Advocates for environmental protection in Ireland might want to look away now as new EU rankings show the country is the second-worst in Europe for climate action.
For anyone who has followed Ireland’s attempts to meet EU-set carbon emission reduction targets over the past few years, news that the country is one of the worst in Europe for fighting climate change will come as no surprise.
In a document released by Climate Action Network (CAN) Europe, Ireland has been ranked second-last in the EU, just ahead of Poland, due to its “stiff opposition to climate action nationally and in the EU”.
In the country-focus section of the report, it highlighted Ireland’s expectation to miss its 2020 climate and renewable energy targets, in addition to being off-course for its “unambitious” 2030 targets as emissions from the transport and agricultural sectors increase significantly.
The likelihood now is that Ireland will be hit with a €500m non-compliance fine for failing to meet these targets. CAN Europe called out existing and previous governments for trying to push for loopholes to dilute the EU 2030 climate and energy legislation.
In its recommendations, it calls on the country to end all use of peat in electricity production by the end of next year, in addition to its coal power plants by 2025.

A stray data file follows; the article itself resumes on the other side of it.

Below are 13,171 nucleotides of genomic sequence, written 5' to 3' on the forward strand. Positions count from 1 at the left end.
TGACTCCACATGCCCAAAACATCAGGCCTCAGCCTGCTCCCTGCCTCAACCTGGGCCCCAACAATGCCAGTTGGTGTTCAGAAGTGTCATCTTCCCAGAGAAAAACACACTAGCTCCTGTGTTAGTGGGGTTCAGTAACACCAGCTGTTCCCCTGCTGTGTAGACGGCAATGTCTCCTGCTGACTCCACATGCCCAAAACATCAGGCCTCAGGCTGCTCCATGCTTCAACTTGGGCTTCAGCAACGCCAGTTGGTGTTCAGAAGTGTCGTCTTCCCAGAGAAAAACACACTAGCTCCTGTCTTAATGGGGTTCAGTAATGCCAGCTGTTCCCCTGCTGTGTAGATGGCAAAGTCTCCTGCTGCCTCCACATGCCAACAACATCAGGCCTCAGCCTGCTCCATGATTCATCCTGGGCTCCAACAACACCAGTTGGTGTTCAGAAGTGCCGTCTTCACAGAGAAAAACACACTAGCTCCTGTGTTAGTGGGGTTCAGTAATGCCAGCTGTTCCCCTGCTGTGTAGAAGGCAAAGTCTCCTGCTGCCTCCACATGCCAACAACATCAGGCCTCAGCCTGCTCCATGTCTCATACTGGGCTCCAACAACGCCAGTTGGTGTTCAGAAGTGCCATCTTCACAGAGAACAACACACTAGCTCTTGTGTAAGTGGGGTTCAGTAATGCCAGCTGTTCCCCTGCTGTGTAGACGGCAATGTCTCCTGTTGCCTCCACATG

‘Laggard rather than a leader’
At a policy level, CAN Europe calls on the Government to radically revise its National Mitigation Plan, which has already stoked controversy after a legal challenge was put to legislators by the Irish environmental group Friends of the Irish Environment for inaction on climate change last year.
There was also a suggestion that recommendations made by the Citizens’ Assembly should be implemented at a regional and national level.
Given the news, reaction has been visceral towards the Irish Government, particularly from Jennifer Higgins, policy and advocacy adviser at Christian Aid Ireland, who was one of the contributors to the CAN Europe report.
“This report, and Ireland’s dismal ranking, clearly shows that Ireland continues to be bottom of the pack when it comes to tackling climate change, further reinforcing our status as a laggard rather than a leader when it comes to ambition on climate change,” she said.
A similar view was taken by Niamh Garvey, head of policy and advocacy at Trócaire (another CAN member), who said: “This report reaffirms what we know: that political leadership is urgently needed to turn Ireland’s record around on climate change.”